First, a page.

Christians take drastic action as needed to do right.
In the context of discussing lust in the heart, Jesus recommends taking drastic action to prevent the damage of sin, including cutting off body parts (Matthew 5:27-30). With that in mind, it’s perfectly reasonable to cut off alcohol if it threatens harm to us, our family, our church, or a Christian brother or sister.
Christians are sober in all things, because we are at war.
When addressing persecuted churches, Peter told them that the “end of all things is at hand” (I Peter 4:7). He says that should spark prayer, love (verse 8) and sharing of all that God has given (verse 9-10). But he emphasizes that these acts are to be done with sobriety (verse 7).
Later on in the book (5:8), Peter also warns that the devil is a lion looking for the snoozing antelope. The best defense? Be on the alert and be sober!
Christians operate by faith, not feelings.
In Romans 12, Paul begins the practical application of the glorious doctrine of salvation unveiled in the earlier chapters. Key to this application is having a renewed mind (verse 2), one that is not tuned to the world, but tuned to the will of God (understood through the revealed Word of God, the Bible).
While the culture around us (particularly in the United States) suggests that alcohol is just part of everyday life, the Christian should be taking his cues from Scripture. In addition to warning about alcohol, the Scripture defines being drunk differently that the state Highway patrol. The Bible says drunkenness is when you drink to the point of being unsteady (Job 12:25), disoriented (Psalm 107:27), contentious, having slurred of speech, having bloodshot eyes, and having unexplained injuries (Proverbs 23:29-30).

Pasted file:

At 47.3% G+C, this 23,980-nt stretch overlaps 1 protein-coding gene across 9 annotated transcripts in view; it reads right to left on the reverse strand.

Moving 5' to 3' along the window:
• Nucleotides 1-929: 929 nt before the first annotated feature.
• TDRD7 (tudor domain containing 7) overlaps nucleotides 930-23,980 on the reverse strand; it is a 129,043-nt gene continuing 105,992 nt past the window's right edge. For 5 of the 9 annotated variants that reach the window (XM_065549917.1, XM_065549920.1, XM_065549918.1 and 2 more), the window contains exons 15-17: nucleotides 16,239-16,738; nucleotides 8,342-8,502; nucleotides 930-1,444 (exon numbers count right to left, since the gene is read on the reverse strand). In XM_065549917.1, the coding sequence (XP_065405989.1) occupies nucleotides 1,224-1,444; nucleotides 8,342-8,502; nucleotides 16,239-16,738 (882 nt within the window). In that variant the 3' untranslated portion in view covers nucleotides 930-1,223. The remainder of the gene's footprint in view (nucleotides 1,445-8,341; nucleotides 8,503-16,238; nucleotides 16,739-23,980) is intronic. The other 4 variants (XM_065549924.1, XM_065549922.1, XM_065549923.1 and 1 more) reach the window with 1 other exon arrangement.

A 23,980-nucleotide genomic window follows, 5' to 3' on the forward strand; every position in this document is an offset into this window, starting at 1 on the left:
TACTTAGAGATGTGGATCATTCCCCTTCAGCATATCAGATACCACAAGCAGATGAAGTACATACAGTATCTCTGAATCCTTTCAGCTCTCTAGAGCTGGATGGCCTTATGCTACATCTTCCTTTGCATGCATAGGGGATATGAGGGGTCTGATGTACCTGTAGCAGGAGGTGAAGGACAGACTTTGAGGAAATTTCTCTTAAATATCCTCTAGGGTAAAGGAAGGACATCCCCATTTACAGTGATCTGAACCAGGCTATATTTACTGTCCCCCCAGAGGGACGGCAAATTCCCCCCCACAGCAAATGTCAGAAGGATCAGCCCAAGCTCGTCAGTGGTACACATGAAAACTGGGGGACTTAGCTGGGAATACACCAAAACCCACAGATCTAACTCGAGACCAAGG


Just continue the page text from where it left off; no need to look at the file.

Christians are clear-headed, avoiding impaired judgment.
Christian leaders–specifically pastors and deacons–have been given specific orders to stay away from alcoholic beverages (I Timothy 3:3, 8; Titus 1:7). And these people are supposed to be examples to the rest of the church about how to best practice orthodox doctrine (Titus 2:7).
But pastors and deacons aren’t the only leaders in the Christian family. We have all been made Kings and Priests by the blood of Jesus Christ (Revelation 5:10). As such, we all have been advised to abstain from mind- and judgment-altering substances (Proverbs 31:4-6, Leviticus 10:9).
Christians take care of their bodies.
The Christian’s body is no longer his own, it is the home of God Himself, the Holy Spirit (I Corinthians 6:19, John 14:16-17). This truth certainly has implications for other things that we eat and drink, what we wear, where we go, and the regularity of exercise and other self-care habits. But it clearly has implications for the consumption of alcohol, which causes heart and liver disease, certain cancers, and pancreatic issues.
Christians separate from sinful things.
The Christian is encouraged to “abstain from all appearance of evil” (I Thessalonians 5:22) and to be as holy, or distinct, as God Himself (I Peter 1:16). We are to be different and live lives that put off the scent of the Gospel (II Corinthians 2:15-16).
Alcohol consumption is, arguably, associated with a litany of sinful activities within the larger culture, notably binge and underaged drinking. And the scent emitted–both literally and figuratively–usually doesn’t connote the Gospel.
Even if you can successfully navigate the pitfalls, why do you want to drink alcohol? How close to wrong are you trying to get? What is your intent for arguing and indulging in what you claim as “Christian liberty?”